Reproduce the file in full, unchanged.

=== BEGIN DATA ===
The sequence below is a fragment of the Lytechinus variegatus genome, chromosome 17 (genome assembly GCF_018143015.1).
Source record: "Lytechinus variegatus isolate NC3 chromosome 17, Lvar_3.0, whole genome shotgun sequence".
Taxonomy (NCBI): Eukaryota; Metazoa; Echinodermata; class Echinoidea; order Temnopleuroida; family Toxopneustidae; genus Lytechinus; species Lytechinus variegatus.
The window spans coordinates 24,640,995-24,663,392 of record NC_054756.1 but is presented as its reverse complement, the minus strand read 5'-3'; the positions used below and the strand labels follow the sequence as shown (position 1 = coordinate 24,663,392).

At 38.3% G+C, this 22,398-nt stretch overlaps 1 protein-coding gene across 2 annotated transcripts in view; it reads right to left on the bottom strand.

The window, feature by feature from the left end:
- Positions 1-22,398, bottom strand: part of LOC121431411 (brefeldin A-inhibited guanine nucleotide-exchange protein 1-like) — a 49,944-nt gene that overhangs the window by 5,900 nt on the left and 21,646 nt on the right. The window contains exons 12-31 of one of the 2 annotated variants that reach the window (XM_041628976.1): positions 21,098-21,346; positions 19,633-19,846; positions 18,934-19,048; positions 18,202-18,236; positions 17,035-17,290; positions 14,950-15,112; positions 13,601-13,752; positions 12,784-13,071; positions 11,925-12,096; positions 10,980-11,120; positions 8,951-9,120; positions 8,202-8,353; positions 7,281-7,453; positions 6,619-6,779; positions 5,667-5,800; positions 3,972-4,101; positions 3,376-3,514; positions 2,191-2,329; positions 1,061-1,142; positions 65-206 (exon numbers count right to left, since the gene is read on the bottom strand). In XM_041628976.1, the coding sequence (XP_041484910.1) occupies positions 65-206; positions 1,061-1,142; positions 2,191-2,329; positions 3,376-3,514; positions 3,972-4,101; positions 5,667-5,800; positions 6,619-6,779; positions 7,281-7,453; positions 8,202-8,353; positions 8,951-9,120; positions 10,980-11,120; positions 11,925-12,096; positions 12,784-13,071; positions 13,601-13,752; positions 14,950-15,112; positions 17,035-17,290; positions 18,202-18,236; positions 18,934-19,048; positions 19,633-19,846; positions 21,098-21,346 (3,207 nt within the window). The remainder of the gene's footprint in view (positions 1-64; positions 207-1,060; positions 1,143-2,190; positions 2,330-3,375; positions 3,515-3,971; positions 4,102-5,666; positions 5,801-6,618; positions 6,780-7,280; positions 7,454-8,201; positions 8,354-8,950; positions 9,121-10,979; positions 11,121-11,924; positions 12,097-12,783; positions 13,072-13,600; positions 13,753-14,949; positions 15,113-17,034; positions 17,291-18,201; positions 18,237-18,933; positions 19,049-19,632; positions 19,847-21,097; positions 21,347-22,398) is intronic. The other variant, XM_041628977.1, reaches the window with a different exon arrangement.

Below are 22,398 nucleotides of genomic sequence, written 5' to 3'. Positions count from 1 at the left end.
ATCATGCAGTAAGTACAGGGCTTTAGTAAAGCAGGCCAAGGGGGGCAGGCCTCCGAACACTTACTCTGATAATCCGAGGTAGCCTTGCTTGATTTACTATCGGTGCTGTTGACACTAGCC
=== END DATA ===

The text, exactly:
The sequence below is a fragment of the Lytechinus variegatus genome, chromosome 17 (genome assembly GCF_018143015.1).
Source record: "Lytechinus variegatus isolate NC3 chromosome 17, Lvar_3.0, whole genome shotgun sequence".
Taxonomy (NCBI): Eukaryota; Metazoa; Echinodermata; class Echinoidea; order Temnopleuroida; family Toxopneustidae; genus Lytechinus; species Lytechinus variegatus.
The window spans coordinates 24,640,995-24,663,392 of record NC_054756.1 but is presented as its reverse complement, the minus strand read 5'-3'; the positions used below and the strand labels follow the sequence as shown (position 1 = coordinate 24,663,392).

At 38.3% G+C, this 22,398-nt stretch overlaps 1 protein-coding gene across 2 annotated transcripts in view; it reads right to left on the bottom strand.

The window, feature by feature from the left end:
- Positions 1-22,398, bottom strand: part of LOC121431411 (brefeldin A-inhibited guanine nucleotide-exchange protein 1-like) — a 49,944-nt gene that overhangs the window by 5,900 nt on the left and 21,646 nt on the right. The window contains exons 12-31 of one of the 2 annotated variants that reach the window (XM_041628976.1): positions 21,098-21,346; positions 19,633-19,846; positions 18,934-19,048; positions 18,202-18,236; positions 17,035-17,290; positions 14,950-15,112; positions 13,601-13,752; positions 12,784-13,071; positions 11,925-12,096; positions 10,980-11,120; positions 8,951-9,120; positions 8,202-8,353; positions 7,281-7,453; positions 6,619-6,779; positions 5,667-5,800; positions 3,972-4,101; positions 3,376-3,514; positions 2,191-2,329; positions 1,061-1,142; positions 65-206 (exon numbers count right to left, since the gene is read on the bottom strand). In XM_041628976.1, the coding sequence (XP_041484910.1) occupies positions 65-206; positions 1,061-1,142; positions 2,191-2,329; positions 3,376-3,514; positions 3,972-4,101; positions 5,667-5,800; positions 6,619-6,779; positions 7,281-7,453; positions 8,202-8,353; positions 8,951-9,120; positions 10,980-11,120; positions 11,925-12,096; positions 12,784-13,071; positions 13,601-13,752; positions 14,950-15,112; positions 17,035-17,290; positions 18,202-18,236; positions 18,934-19,048; positions 19,633-19,846; positions 21,098-21,346 (3,207 nt within the window). The remainder of the gene's footprint in view (positions 1-64; positions 207-1,060; positions 1,143-2,190; positions 2,330-3,375; positions 3,515-3,971; positions 4,102-5,666; positions 5,801-6,618; positions 6,780-7,280; positions 7,454-8,201; positions 8,354-8,950; positions 9,121-10,979; positions 11,121-11,924; positions 12,097-12,783; positions 13,072-13,600; positions 13,753-14,949; positions 15,113-17,034; positions 17,291-18,201; positions 18,237-18,933; positions 19,049-19,632; positions 19,847-21,097; positions 21,347-22,398) is intronic. The other variant, XM_041628977.1, reaches the window with a different exon arrangement.

Below are 22,398 nucleotides of genomic sequence, written 5' to 3'. Positions count from 1 at the left end.
ATCATGCAGTAAGTACAGGGCTTTAGTAAAGCAGGCCAAGGGGGGCAGGCCTCCGAACACTTACTCTGATAATCCGAGGTAGCCTTGCTTGATTTACTATCGGTGCTGTTGACACTAGCC